- Organizational/Time Management: Balance numerous projects and issues at one time, and properly prioritize projects.
- Passion for consumers
Nowadays, this may be a given, but let’s just put it out there: Anybody wishing to enter the marketing profession should first receive a bachelor’s degree in marketing from a four-year university. Although some believe that a degree from a prestigious school may offer a competitive edge, human resource professionals who recruit for marketing firms often believe otherwise; more important than the school is the performance of the candidate. Recruiters are more interested in a standout college graduate from a lesser known school than an Ivy League graduate who presents himself as middle-of-the-road.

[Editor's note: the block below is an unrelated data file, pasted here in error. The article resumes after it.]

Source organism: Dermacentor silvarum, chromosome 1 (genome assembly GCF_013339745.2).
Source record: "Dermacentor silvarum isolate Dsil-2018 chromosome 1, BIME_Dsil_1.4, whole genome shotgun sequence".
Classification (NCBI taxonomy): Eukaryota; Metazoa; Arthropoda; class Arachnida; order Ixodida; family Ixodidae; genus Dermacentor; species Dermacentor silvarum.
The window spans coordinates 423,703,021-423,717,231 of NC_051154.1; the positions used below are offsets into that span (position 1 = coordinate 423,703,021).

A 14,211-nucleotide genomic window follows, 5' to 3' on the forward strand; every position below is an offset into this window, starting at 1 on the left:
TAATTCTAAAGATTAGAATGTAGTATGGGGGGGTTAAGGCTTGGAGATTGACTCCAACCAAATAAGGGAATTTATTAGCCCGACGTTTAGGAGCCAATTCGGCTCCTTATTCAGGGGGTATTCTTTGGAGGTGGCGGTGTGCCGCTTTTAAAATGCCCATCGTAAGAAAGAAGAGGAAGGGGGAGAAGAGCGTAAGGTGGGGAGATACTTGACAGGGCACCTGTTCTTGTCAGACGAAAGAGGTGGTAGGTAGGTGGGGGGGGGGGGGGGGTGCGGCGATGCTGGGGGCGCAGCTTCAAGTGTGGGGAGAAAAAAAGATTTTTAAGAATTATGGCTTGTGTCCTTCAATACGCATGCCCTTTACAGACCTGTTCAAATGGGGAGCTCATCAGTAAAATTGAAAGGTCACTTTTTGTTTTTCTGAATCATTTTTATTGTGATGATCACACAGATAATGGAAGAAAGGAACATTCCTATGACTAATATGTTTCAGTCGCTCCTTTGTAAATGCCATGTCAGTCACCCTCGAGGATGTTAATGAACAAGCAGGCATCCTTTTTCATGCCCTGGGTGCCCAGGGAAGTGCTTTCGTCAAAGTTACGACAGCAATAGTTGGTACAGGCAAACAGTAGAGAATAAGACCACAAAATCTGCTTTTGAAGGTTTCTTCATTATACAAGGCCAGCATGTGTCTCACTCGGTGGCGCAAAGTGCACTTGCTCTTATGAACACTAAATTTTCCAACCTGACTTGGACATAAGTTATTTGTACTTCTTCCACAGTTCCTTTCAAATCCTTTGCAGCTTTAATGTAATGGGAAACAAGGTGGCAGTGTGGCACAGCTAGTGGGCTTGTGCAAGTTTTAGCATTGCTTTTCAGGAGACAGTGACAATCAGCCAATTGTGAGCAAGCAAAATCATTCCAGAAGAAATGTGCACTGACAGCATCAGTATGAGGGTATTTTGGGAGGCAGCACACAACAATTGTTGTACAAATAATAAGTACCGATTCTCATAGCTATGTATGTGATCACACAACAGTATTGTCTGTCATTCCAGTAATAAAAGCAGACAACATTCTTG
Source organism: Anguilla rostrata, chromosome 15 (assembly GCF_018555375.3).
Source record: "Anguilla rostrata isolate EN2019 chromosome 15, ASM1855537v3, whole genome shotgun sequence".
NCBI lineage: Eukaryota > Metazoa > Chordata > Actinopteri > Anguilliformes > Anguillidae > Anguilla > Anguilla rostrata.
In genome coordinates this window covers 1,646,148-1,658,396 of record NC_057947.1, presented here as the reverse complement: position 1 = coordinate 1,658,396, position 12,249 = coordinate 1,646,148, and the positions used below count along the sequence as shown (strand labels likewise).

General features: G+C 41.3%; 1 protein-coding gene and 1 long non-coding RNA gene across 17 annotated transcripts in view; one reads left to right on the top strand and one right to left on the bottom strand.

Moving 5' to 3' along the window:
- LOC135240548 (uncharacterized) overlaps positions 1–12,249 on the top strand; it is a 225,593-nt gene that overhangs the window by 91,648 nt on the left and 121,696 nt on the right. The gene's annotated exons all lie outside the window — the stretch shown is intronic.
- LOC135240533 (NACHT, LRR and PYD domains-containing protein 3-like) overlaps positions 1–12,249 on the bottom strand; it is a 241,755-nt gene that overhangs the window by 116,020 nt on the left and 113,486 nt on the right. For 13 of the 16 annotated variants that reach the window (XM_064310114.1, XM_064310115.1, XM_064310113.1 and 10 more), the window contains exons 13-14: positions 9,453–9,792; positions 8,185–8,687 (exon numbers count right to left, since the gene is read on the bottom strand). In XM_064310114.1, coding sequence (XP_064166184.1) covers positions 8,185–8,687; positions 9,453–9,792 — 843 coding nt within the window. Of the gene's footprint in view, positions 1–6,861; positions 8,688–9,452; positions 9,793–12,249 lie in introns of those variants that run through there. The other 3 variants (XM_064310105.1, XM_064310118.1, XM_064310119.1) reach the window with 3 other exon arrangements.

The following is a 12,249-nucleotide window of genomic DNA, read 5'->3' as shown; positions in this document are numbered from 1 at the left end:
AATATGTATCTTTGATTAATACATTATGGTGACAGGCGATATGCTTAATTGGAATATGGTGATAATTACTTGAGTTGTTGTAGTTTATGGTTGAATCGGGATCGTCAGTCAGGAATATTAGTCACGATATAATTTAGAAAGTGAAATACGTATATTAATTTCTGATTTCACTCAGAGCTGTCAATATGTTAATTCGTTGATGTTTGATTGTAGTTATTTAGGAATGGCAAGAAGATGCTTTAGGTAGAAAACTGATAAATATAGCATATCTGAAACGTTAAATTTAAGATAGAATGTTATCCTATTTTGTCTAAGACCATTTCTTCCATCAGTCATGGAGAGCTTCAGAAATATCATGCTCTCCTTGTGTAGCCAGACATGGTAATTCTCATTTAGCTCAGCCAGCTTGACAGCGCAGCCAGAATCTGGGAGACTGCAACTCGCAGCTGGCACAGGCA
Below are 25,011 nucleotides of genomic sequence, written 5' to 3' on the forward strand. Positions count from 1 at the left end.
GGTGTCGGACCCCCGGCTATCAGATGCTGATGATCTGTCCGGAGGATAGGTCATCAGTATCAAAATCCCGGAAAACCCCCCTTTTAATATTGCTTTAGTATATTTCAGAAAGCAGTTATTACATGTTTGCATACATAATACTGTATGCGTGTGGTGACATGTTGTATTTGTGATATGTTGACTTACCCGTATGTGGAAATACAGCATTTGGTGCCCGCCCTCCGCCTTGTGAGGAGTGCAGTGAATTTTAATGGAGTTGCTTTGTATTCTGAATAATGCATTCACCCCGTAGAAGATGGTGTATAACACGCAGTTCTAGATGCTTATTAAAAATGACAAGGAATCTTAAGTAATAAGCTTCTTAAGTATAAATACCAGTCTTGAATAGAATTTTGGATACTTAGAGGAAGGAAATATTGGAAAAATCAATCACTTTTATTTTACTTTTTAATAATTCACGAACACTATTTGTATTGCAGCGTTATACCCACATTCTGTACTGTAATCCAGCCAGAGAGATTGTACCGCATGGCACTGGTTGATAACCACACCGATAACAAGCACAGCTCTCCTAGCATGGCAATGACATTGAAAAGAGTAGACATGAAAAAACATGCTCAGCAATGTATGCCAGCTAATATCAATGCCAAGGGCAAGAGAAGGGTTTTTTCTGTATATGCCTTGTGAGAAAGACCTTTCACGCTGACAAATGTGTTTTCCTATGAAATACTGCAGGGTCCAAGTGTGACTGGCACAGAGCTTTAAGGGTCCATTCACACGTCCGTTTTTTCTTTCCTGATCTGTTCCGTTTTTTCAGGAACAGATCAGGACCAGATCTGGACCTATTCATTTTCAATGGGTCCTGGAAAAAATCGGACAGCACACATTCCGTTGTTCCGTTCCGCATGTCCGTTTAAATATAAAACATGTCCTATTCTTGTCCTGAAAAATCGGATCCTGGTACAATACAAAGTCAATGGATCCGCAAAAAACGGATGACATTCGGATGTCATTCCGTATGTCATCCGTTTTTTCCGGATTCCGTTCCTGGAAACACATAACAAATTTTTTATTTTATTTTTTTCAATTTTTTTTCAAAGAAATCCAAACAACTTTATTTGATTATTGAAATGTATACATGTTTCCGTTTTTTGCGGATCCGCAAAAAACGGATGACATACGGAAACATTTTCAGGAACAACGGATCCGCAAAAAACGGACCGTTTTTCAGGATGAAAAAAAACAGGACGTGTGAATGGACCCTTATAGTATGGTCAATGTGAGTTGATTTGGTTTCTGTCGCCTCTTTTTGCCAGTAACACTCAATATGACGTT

That said, it is apparent that marketing professionals are in high demand, and there is intense competition for the best jobs.
Because marketing is such a diverse field, most professionals also specialize within the marketing genre. For those who like to draw, a minor in graphic design is advisable. This gives the candidate the ability to design print campaigns as well as logos and magazine layouts. You can also minor in computer science; get certified in HTML or other web-based language, all of which are an attractive addition to any marketing degree.
Marketing careers are diverse – there is something for just about everyone. If you enjoy working with numbers, designing graphics, planning strategy, managing projects, or crafting communications, you can find a role in marketing. Here are a few of the most common marketing positions:
Entry-level marketing: As you get your foot in the door, an entry-level marketing job may focus on market research, with an analysis of consumer needs and behavior, competitive activity, and advertising effectiveness/spend levels.